Caterpillars and worms do not live “together” in their immediate habitats, but they do co-exist quite well in the same areas. Let us explain. Worms dig tunnels in the soil where they can feed and hide from elements such as the hot sun. Caterpillars, on the other hand, prefer areas that have plenty of sunshine. If a worm remains in the sun for too long, the skin, which must stay moist at all times, will dry out. If the skin dries out, the worm can die from suffocation. The sun can also cause the worm to become paralyzed. Worms have no lungs, so they breathe through their skin. This means that the worm’s environment and skin must be moist at all times. This allows the worm to breathe in oxygen.
While worms need moisture to survive, too much moisture can be fatal. If too much water is present, it takes the place of oxygen, which will cause the worms to flee to the surface. Caterpillars can tolerate the sun just fine, but the wind is altogether different story. The wind can easily blow the caterpillar in a direction it does not want to go as it transforms into a butterfly.
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Earthworms typically live in the upper areas of soil, which offers the moist environment it needs to survive and easy access to food sources. Some also live deep within the earths soil. Earthworms eat all types of organic matter such as leaves and dead grass, which contain organisms that provide a healthy diet of bacteria, algae, and fungi. Worms feast on dirt as well, especially if they live deeper inside the earth. Worms also eat plants, fruits, and vegetables.
Caterpillars eat a wide variety of plants, flowers, and fruits. It just depends on the type of caterpillar the host it prefers. For example, some caterpillars such as the larvae of the eastern tiger swallowtail, prefer wild cherry, basswood, birch, ash, mountain ash, and willow, while the larvae of the white admiral prefers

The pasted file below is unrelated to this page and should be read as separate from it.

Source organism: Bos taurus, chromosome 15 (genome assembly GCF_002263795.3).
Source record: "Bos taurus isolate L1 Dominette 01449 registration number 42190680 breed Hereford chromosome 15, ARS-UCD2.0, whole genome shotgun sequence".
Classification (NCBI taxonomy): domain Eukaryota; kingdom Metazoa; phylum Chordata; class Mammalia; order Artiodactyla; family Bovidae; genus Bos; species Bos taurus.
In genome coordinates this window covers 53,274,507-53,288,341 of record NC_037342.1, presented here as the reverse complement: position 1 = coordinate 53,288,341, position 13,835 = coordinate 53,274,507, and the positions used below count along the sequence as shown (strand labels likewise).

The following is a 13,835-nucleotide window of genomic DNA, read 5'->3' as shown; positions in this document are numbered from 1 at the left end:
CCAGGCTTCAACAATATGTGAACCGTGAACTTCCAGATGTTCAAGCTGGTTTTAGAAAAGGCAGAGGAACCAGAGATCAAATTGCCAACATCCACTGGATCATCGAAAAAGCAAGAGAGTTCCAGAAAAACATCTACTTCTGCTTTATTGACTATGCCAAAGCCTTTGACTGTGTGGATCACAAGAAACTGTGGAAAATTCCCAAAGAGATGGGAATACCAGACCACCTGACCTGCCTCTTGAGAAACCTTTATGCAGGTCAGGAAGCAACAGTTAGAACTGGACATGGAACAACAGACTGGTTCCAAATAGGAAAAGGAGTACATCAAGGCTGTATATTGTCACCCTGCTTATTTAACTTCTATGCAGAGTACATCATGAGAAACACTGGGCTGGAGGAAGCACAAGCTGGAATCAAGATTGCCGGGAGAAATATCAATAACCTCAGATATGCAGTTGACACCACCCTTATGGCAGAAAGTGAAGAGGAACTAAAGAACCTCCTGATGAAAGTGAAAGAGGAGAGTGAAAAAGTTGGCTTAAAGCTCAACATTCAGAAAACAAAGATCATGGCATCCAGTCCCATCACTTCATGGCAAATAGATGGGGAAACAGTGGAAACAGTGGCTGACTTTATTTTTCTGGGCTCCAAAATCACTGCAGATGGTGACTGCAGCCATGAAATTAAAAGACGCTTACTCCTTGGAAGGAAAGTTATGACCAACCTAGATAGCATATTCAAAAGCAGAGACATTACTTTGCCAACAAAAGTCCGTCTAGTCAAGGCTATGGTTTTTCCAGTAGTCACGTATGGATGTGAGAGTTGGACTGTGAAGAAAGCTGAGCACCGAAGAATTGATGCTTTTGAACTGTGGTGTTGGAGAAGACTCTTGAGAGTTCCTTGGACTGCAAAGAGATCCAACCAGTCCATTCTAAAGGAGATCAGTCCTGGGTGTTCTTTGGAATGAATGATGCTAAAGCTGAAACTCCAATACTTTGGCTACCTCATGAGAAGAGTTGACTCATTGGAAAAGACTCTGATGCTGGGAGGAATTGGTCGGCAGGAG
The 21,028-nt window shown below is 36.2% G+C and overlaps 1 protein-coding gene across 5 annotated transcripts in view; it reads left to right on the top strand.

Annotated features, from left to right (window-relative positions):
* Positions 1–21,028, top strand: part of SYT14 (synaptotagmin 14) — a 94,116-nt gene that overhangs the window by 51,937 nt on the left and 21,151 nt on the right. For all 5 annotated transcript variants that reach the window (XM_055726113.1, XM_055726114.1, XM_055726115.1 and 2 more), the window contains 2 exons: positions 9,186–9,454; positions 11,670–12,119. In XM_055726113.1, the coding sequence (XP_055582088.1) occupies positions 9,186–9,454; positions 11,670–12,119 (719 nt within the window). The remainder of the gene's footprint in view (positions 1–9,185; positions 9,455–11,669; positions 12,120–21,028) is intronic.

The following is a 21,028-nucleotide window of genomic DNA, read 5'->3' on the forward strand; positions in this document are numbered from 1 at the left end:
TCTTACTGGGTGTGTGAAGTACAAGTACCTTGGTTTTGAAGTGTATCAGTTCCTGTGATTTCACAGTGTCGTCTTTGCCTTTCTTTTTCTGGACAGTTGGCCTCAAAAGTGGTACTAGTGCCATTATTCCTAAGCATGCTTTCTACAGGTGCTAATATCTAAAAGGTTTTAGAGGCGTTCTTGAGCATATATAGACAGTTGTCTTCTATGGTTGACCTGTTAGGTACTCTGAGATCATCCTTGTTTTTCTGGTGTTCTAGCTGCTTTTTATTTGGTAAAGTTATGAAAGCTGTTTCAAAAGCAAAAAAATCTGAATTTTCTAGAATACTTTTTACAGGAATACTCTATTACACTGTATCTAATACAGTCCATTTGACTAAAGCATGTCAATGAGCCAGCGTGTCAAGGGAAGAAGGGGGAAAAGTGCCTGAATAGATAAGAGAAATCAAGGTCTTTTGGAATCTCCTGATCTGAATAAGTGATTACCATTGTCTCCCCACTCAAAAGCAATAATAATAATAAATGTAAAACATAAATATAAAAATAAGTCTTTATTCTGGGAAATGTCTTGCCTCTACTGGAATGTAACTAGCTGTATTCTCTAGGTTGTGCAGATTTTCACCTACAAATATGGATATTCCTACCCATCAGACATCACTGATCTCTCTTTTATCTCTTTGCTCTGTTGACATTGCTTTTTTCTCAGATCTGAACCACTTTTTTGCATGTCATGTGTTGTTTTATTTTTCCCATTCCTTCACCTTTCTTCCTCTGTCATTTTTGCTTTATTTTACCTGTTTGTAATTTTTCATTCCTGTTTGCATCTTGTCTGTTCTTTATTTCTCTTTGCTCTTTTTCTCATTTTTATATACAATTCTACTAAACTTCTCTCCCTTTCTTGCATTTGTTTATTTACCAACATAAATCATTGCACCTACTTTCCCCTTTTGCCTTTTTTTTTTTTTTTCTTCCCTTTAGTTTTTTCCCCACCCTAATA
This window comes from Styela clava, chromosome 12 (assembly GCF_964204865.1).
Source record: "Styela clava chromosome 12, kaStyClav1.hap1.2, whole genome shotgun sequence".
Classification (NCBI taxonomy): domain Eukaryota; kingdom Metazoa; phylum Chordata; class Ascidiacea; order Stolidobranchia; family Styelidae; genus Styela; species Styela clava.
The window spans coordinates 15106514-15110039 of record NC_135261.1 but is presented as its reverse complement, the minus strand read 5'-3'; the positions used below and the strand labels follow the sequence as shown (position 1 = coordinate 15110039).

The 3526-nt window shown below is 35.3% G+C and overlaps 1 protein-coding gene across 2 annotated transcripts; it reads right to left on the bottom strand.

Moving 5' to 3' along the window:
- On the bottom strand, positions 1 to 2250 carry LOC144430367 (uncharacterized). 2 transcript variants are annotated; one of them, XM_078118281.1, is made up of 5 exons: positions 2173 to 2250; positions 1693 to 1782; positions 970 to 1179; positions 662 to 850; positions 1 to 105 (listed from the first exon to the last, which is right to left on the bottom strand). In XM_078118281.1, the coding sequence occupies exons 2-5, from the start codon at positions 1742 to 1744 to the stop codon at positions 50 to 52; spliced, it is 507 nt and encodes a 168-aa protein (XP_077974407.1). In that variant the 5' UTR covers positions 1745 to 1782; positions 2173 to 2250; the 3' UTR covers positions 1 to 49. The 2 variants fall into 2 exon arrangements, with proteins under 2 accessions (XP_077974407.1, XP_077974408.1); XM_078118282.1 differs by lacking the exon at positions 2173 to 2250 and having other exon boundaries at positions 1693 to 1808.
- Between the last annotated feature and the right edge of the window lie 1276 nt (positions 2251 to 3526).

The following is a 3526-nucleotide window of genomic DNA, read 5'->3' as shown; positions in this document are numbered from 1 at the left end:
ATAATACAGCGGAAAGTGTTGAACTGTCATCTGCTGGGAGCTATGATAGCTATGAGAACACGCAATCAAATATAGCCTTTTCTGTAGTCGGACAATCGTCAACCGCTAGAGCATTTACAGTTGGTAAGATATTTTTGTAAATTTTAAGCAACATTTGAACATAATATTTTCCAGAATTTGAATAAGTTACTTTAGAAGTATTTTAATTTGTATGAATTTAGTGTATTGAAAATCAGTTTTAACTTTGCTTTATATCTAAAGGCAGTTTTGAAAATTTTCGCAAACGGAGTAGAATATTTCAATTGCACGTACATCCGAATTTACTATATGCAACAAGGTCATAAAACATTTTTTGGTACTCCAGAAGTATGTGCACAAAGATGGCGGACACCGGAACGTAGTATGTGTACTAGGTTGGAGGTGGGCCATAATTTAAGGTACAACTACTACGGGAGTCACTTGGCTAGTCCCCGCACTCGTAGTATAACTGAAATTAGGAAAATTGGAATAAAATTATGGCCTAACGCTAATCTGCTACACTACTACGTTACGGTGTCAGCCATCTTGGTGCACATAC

birch, aspen, poplar, willow, hawthorn, basswood, and amelanchier.
Other Differences between Caterpillars and Worms
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One of the most obvious differences between caterpillars and worms is caterpillars move around on three pairs of legs, while worms have no limbs at all. Worms move around by contracting their segments. Each segment has two pairs of hairs called setae. The setae help worms grip the soil or other materials. In general, worms and caterpillars move slowly. When faced by an attacker, however, they can move fairly quickly.
Caterpillars are often described as “wormlike” creatures, but worms and caterpillars have just as many differences as they have similarities. Two of the most obvious similarities between worms and caterpillars are: both worms and caterpillars have soft bodies, meaning they do not have a skeletal system, and both animals are nocturnal. Depending on the species worm, some caterpillars and worms may also be similar in length. Some caterpillars may grow up to three inches or more.
There are literally thousands of different species of worms and more than 2,700 species of earthworm alone. Like earthworms (annelida), caterpillars have segmented bodies. Another similarity between caterpillars and worms is caterpillars and worms are a favorite food for other animals. They are both protein rich and some worms, such as the white worm or “pasta worm”, are raised specifically for feeding to other animals such as fish. Worms and caterpillars are known for having hearty appetites. Their appetites are so hearty that they have earned the name “pest” by farmers around the globe. Depending on the type of worm or caterpillar, they can eat through crops of all kinds, plants, trash, and even inedible materials such as cotton.
Worms and caterpillars have to defend themselves against a wide variety of predators quite regularly. Because of this, each animal has no choice but to utilize a wide variety of techniques to ward off attacks. Worms protect themselves in several ways. If their attackers hunt for them below ground, worms will quickly withdraw into their burrows. If a worm finds itself face to face with a predator on the surface, the worm will thrash about, jump, and twist their bodies. Some worms may also spit and spew a foul smelling or foul tasting fluid.
The caterpillar is just as aggressive when it comes to defending itself. Caterpillars have long hairs or bristles on their bodies, which can detach and lodge into the skin or mucous membranes of the predator. In some caterpillars, the bristles contain poison from the caterpillar’s venom glands. This poison is so powerful that in the case of the South American silk moth, it can be fatal to human beings. Much like worms, caterpillars also spit juices and produce bad smells to ward off attackers. Caterpillars also have the ability to create a silk line and drop out of site if a predator approaches. How amazing is that?
The University of Maine Cooperative Extension Publications “Landscaping for Butterflies in Maine.” http://umaine.edu/publications/7151e/